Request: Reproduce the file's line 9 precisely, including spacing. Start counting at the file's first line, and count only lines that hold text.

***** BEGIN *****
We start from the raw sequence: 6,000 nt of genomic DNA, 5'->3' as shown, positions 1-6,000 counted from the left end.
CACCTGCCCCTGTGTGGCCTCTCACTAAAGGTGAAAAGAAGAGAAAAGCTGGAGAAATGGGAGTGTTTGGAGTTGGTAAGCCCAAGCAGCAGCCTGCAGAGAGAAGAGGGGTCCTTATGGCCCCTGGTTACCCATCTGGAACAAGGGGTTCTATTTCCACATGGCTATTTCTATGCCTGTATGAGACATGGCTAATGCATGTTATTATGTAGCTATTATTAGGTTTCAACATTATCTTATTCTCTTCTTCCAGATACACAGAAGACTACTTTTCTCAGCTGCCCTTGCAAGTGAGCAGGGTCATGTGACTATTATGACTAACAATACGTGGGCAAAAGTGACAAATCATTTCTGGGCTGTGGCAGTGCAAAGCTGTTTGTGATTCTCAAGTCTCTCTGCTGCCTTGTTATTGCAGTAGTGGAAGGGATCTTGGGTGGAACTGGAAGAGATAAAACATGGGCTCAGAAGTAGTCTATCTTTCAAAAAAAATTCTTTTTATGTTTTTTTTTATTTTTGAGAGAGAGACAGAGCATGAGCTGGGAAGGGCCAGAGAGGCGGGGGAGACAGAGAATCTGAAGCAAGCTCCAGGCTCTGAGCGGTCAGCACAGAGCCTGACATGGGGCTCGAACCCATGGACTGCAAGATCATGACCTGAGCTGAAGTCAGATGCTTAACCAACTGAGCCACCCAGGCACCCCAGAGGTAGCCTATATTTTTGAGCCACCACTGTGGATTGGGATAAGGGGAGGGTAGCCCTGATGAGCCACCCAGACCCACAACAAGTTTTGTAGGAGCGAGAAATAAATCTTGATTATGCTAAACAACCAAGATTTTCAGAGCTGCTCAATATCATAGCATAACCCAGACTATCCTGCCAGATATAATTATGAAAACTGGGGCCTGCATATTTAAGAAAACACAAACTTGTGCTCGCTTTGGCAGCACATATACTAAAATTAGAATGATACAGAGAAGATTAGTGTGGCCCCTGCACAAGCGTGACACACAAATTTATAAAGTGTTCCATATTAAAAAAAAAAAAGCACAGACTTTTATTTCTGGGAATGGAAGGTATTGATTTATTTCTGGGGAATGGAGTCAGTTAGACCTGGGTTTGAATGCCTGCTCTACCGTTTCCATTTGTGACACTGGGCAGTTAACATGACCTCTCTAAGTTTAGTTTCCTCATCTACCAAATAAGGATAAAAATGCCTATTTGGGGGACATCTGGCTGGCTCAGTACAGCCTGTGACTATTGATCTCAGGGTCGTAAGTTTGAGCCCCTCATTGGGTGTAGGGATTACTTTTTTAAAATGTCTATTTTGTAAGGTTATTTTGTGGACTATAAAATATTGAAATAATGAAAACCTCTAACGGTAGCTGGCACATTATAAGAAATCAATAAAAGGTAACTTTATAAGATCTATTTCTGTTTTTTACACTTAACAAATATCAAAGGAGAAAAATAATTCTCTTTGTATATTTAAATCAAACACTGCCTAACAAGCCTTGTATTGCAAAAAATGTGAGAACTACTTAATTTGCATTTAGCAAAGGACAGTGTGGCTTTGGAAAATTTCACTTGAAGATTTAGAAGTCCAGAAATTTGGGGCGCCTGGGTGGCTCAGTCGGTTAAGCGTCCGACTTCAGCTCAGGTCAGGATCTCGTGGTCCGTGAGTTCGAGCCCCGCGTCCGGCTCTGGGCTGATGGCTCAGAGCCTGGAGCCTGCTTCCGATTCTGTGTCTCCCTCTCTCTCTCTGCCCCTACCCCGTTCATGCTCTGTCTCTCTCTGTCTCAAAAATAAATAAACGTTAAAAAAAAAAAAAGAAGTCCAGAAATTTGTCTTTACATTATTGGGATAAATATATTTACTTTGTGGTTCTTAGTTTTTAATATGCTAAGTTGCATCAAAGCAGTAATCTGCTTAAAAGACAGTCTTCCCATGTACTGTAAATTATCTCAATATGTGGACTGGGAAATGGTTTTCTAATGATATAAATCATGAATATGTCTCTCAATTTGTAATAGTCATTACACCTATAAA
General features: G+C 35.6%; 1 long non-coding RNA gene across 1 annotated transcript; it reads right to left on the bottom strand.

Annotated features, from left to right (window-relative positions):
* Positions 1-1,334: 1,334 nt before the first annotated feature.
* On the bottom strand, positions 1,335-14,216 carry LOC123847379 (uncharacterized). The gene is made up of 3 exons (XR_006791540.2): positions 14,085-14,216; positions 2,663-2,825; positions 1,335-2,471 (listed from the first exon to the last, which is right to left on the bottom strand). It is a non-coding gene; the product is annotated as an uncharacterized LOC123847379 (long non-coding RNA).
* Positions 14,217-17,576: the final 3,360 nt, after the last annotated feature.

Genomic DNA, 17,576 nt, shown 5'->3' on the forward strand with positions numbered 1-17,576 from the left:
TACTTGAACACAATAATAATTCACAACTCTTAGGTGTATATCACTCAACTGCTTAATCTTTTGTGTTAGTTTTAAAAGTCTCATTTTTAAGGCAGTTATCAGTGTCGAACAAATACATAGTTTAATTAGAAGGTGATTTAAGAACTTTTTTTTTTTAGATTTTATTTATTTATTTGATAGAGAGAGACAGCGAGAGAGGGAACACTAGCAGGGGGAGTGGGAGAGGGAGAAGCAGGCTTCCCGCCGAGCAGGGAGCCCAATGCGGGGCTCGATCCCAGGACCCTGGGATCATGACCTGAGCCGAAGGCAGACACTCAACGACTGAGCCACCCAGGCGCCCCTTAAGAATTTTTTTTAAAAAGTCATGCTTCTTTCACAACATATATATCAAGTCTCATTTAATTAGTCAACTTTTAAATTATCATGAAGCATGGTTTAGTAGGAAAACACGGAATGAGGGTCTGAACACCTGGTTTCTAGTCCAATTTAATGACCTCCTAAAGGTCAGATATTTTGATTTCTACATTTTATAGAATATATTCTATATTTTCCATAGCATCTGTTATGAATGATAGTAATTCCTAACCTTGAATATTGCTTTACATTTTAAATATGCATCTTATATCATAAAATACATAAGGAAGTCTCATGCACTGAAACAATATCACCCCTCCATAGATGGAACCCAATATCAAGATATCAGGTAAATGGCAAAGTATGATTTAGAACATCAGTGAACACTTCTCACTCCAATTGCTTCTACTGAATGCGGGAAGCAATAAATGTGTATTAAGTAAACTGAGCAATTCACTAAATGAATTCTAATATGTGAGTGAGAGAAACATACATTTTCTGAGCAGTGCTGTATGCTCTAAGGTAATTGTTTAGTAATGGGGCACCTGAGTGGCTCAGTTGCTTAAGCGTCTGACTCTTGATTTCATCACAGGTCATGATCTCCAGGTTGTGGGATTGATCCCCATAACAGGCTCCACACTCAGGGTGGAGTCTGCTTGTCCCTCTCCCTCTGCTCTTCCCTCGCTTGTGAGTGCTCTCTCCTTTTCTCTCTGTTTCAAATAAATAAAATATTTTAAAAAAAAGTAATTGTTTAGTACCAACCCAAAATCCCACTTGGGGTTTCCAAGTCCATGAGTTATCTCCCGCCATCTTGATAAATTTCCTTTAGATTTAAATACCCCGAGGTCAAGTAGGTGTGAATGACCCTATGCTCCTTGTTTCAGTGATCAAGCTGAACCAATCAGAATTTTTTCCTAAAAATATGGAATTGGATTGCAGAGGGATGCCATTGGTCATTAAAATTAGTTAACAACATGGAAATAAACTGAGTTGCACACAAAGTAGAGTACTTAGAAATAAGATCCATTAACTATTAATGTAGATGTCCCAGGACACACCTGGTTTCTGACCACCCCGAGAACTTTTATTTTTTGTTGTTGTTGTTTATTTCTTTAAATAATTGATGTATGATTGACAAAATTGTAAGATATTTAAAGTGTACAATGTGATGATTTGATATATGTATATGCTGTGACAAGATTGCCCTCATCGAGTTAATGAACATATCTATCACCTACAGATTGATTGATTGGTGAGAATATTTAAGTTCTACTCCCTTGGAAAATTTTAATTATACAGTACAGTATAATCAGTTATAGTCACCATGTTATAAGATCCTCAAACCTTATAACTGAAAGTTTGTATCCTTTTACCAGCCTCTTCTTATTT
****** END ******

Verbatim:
TACTTGAACACAATAATAATTCACAACTCTTAGGTGTATATCACTCAACTGCTTAATCTTTTGTGTTAGTTTTAAAAGTCTCATTTTTAAGGCAGTTATCAGTGTCGAACAAATACATAGTTTAATTAGAAGGTGATTTAAGAACTTTTTTTTTTTAGATTTTATTTATTTATTTGATAGAGAGAGACAGCGAGAGAGGGAACACTAGCAGGGGGAGTGGGAGAGGGAGAAGCAGGCTTCCCGCCGAGCAGGGAGCCCAATGCGGGGCTCGATCCCAGGACCCTGGGATCATGACCTGAGCCGAAGGCAGACACTCAACGACTGAGCCACCCAGGCGCCCCTTAAGAATTTTTTTTAAAAAGTCATGCTTCTTTCACAACATATATATCAAGTCTCATTTAATTAGTCAACTTTTAAATTATCATGAAGCATGGTTTAGTAGGAAAACACGGAATGAGGGTCTGAACACCTGGTTTCTAGTCCAATTTAATGACCTCCTAAAGGTCAGATATTTTGATTTCTACATTTTATAGAATATATTCTATATTTTCCATAGCATCTGTTATGAATGATAGTAATTCCTAACCTTGAATATTGCTTTACATTTTAAATATGCATCTTATATCATAAAATACATAAGGAAGTCTCATGCACTGAAACAATATCACCCCTCCATAGATGGAACCCAATATCAAGATATCAGGTAAATGGCAAAGTATGATTTAGAACATCAGTGAACACTTCTCACTCCAATTGCTTCTACTGAATGCGGGAAGCAATAAATGTGTATTAAGTAAACTGAGCAATTCACTAAATGAATTCTAATATGTGAGTGAGAGAAACATACATTTTCTGAGCAGTGCTGTATGCTCTAAGGTAATTGTTTAGTAATGGGGCACCTGAGTGGCTCAGTTGCTTAAGCGTCTGACTCTTGATTTCATCACAGGTCATGATCTCCAGGTTGTGGGATTGATCCCCATAACAGGCTCCACACTCAGGGTGGAGTCTGCTTGTCCCTCTCCCTCTGCTCTTCCCTCGCTTGTGAGTGCTCTCTCCTTTTCTCTCTGTTTCAAATAAATAAAATATTTTAAAAAAAAGTAATTGTTTAGTACCAACCCAAAATCCCACTTGGGGTTTCCAAGTCCATGAGTTATCTCCCGCCATCTTGATAAATTTCCTTTAGATTTAAATACCCCGAGGTCAAGTAGGTGTGAATGACCCTATGCTCCTTGTTTCAGTGATCAAGCTGAACCAATCAGAATTTTTTCCTAAAAATATGGAATTGGATTGCAGAGGGATGCCATTGGTCATTAAAATTAGTTAACAACATGGAAATAAACTGAGTTGCACACAAAGTAGAGTACTTAGAAATAAGATCCATTAACTATTAATGTAGATGTCCCAGGACACACCTGGTTTCTGACCACCCCGAGAACTTTTATTTTTTGTTGTTGTTGTTTATTTCTTTAAATAATTGATGTATGATTGACAAAATTGTAAGATATTTAAAGTGTACAATGTGATGATTTGATATATGTATATGCTGTGACAAGATTGCCCTCATCGAGTTAATGAACATATCTATCACCTACAGATTGATTGATTGGTGAGAATATTTAAGTTCTACTCCCTTGGAAAATTTTAATTATACAGTACAGTATAATCAGTTATAGTCACCATGTTATAAGATCCTCAAACCTTATAACTGAAAGTTTGTATCCTTTTACCAGCCTCTTCTTATTT